Blogging with Secondary students in Singapore – ICTLT presentation
Earlier today I was at a presentation by Nick Potts, from the British Council Singapore, on the lessons he’s learned from two years of using blogs with lower secondary students in Singapore. He gave an account of all the problems, lessons learned and he also shared strategies he’s worked out to overcome these challenges.
His main point was that these students tend to view (and use) blogs as a means to vent their feelings. He showed us how this manifested in free-form rants, which were far from the aims of his lessons. He confirmed this by showing us the results of survey he asked some students to complete last week.
He was quick to admit that his first attempt at using blogs with these students at integrating blogs into his classes resulted in work that (at best) lacked focus, and (at worst) had these teenagers revealing things about themselves that he was concerned might expose them to risk if the blogs had been in a public space on the web. His blogs were all closed to public access – he chose to use 21 Classes to help address these concerns by keeping the blogs closed and viewable only by his class.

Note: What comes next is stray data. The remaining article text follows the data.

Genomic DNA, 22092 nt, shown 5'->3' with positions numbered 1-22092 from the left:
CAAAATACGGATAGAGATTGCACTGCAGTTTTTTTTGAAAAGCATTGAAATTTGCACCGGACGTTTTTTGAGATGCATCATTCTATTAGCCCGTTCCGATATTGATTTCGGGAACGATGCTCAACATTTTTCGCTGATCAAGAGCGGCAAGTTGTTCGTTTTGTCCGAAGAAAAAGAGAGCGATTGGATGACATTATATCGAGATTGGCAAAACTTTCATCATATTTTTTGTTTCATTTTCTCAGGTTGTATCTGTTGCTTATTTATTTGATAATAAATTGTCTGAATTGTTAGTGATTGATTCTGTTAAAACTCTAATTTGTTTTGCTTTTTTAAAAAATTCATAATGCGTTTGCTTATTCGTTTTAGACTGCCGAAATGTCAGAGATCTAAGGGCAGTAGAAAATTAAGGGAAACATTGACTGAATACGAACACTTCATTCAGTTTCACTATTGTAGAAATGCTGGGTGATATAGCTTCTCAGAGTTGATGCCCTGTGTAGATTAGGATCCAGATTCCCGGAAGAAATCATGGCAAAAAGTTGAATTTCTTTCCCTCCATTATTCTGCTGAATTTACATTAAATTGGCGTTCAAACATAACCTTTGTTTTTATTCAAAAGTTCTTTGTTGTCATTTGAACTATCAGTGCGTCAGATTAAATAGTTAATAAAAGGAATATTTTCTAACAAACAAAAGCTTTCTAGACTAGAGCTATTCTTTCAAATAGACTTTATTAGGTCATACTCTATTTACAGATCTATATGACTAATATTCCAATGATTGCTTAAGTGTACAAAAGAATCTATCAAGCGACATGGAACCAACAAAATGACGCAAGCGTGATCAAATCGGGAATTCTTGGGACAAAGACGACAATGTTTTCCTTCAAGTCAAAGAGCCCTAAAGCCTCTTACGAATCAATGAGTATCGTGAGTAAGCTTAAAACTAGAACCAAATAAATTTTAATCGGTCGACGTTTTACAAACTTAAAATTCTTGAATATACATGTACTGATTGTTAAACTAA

His strategy for dealing with the challenge included setting clearly focused writing tasks, not calling the blog a ‘blog’ in class (instead refering to it as a portal) and starting the blog with very positive and simple writing activities.
One teacher in the audience asked if Nick had used this blogging exercise to explore issues of cyber-wellness and safe practices for minors online. Nick pointed out that he only saw them for two hours a week, so he didn’t have time to explore these issues with his class, although if he had time he would have liked to. It seemed to me that he had already helped his students toward managing these risks by getting them to apply better strategies for writing online than those they’d resorted to before.
Here’s Nick’s presentation: